By Debra Bell

Of the Weekly Staff

Editor’s note: This is the second of a two-part series addressing the link between domestic violence and family animals.

The day Jenny Dwyer decided to leave her abuser was the day she took back her life.

“I honestly don’t know what got stronger in me,” she said. “He had always said every time we fought that if I didn’t like it, I could leave. One day I said, ‘If you say it one more time, you need to mean it.’”

So when her longtime boyfriend said it again, she waited for him to leave for work, packed up her dogs Copper and Kiwi, some of her belongings, and as much money as she had, and drove.

She drove away from Maine. She drove away from an eight-year relationship rife with domestic violence. She drove until she had no money left.

“I knew I had to get far enough away that I couldn’t afford to get back,” she said. “I knew he would be able to talk me into returning if it was in any way possible”

And she drove into a new life full of promise in Florida.

“I was singing to Cher’s … ‘Do You Believe in Life After Love’ at the top of my lungs through tears and mascara,” Dwyer said.

One year later, she returned to Maine — equipped with confidence, an education in skincare and the determination to start over.

Dwyer is a survivor of domestic violence in Maine, where iIn 2012 police recorded 5,593 domestic assaults, up from 5,353 in 2011.

While she doesn’t have children, she does have dogs.

“I felt I couldn’t leave when I should have because I didn’t have a place I could go with my dogs,” Dwyer said. “Leaving them wasn’t an option. And it wasn’t because I thought he’d hurt them. It was because I couldn’t leave without them. They were my kids.”

According to the Maine chapter of the Humane Society of the United States, studies have shown that 48 percent of battered women delay leaving a dangerous situation due to fear for their pets’ safety.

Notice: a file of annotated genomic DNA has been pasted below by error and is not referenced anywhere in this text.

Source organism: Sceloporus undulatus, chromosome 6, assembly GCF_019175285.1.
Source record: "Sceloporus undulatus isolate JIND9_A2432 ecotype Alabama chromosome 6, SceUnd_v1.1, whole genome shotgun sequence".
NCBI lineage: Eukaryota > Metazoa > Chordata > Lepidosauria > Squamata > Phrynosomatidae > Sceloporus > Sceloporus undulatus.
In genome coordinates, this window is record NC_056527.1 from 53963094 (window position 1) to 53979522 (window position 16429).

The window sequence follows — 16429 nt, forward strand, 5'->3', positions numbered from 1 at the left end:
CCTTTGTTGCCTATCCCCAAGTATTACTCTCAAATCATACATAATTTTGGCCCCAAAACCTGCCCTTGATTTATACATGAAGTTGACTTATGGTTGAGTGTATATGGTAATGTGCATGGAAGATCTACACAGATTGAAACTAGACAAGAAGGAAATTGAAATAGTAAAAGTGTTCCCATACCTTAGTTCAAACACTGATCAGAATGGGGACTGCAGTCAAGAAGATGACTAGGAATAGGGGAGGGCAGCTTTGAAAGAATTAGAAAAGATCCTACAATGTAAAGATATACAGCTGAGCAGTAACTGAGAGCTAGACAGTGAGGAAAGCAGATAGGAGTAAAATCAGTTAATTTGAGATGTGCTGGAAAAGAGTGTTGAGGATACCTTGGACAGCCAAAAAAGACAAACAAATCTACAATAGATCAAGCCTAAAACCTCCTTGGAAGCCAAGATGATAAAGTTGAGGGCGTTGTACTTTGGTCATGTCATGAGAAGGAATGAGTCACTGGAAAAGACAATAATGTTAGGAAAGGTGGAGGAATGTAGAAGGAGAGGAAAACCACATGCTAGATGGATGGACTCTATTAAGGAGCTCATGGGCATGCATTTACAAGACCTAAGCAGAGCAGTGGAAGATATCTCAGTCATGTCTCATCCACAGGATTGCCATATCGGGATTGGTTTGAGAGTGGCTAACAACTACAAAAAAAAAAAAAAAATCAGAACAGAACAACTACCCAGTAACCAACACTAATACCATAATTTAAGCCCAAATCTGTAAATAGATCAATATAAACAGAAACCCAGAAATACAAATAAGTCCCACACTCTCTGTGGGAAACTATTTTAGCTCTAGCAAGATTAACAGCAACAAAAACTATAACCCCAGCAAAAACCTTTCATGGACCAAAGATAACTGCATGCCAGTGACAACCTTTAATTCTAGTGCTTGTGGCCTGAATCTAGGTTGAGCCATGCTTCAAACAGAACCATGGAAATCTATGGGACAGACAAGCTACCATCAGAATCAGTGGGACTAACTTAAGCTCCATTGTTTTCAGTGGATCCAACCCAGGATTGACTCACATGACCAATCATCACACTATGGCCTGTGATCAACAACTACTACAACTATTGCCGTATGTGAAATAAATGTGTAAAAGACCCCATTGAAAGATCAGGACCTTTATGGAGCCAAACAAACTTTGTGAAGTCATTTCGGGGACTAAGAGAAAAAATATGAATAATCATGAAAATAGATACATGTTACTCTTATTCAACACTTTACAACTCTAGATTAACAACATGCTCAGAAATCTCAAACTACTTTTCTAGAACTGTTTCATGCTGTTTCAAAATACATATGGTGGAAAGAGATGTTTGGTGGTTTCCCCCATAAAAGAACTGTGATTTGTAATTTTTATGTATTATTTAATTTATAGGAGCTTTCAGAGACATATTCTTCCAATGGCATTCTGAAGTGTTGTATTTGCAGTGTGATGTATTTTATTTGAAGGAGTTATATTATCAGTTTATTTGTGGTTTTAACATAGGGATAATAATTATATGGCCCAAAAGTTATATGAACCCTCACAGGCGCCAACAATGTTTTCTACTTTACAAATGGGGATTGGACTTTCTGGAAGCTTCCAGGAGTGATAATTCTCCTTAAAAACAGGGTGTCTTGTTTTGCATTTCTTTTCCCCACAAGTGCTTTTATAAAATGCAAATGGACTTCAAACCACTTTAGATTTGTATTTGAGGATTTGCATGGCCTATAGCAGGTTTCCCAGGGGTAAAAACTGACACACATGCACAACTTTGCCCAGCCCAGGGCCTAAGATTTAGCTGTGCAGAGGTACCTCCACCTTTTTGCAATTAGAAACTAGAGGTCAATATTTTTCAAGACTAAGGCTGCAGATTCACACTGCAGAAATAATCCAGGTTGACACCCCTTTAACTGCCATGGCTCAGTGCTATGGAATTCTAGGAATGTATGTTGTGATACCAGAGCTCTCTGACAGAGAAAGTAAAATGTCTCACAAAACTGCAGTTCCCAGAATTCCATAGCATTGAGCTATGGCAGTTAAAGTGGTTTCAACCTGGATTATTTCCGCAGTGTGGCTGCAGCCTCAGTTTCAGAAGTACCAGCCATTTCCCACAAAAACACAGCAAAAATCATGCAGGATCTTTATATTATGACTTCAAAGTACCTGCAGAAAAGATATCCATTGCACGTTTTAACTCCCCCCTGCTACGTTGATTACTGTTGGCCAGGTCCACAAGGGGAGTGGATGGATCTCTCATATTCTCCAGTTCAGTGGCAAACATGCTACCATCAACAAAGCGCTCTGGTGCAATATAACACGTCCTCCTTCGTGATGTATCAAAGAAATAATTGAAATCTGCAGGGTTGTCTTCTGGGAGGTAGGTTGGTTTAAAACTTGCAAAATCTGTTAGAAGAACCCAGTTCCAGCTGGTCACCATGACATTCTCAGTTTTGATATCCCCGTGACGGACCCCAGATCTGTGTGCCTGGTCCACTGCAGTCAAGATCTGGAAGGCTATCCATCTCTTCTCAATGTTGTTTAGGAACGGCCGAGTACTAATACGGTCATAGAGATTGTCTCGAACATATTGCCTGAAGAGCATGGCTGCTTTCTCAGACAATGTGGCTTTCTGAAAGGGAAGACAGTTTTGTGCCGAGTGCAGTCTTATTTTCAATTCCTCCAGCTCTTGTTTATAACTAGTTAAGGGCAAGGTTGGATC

In addition, said Katie Hansberry, Maine state director of the Humane Society of the United States, research has found that homes where women and children are being abused are concurrent with homes where a family pet or animal is also being abused. The pet abuse, experts agree, may be real, implied, or financial, such as withholding medical care or access to food and water.

A 2007 study by Catherine Simmons and Peter Lehmann determined that batterers who abuse family pets use additional forms of violence and controlling behaviors on their human victims. In addition, Simmons and Lehmann noted that these abusers are more dangerous than abusers who do not abuse animals and more likely to hurt a human.

Through a dog’s eyes

Dwyer is the co-owner of Mutt Nose Best, a grooming product manufacturer located at 30 Bomarc Road in Bangor. Her business is more than a year old and is booming. Because of that, she said, it’s time to begin making a difference, one shelter at a time. Mutt Nose Best will do this through its nonprofit foundation: Through my Dog’s Eyes.

“I love the saying that I have on the wall here: ‘My goal in life is to be the kind of person my dog already thinks I am,’” she said. “I love the idea that dogs wake up every day and are happy it’s a new day no matter what. I want the world to become the kind, loving place that is seen through my dog’s eyes.”

Through My Dog’s Eyes “BARKK… to End the Silence” campaign will focus on raising money to equip domestic violence shelters to take pets. BARKK stands for “Because Acts of Random Kindness Kount,” Dwyer said.

“It is our mission to provide grants to domestic violence shelters to help them become equipped to house family pets so these special furry family members are not separated from the humans they love during such a traumatic event,” Dwyer said. “Until that goal is met, we will strive to provide funding for families in harm’s way for emergency temporary, pet-friendly housing, or a temporary foster home for their animals.”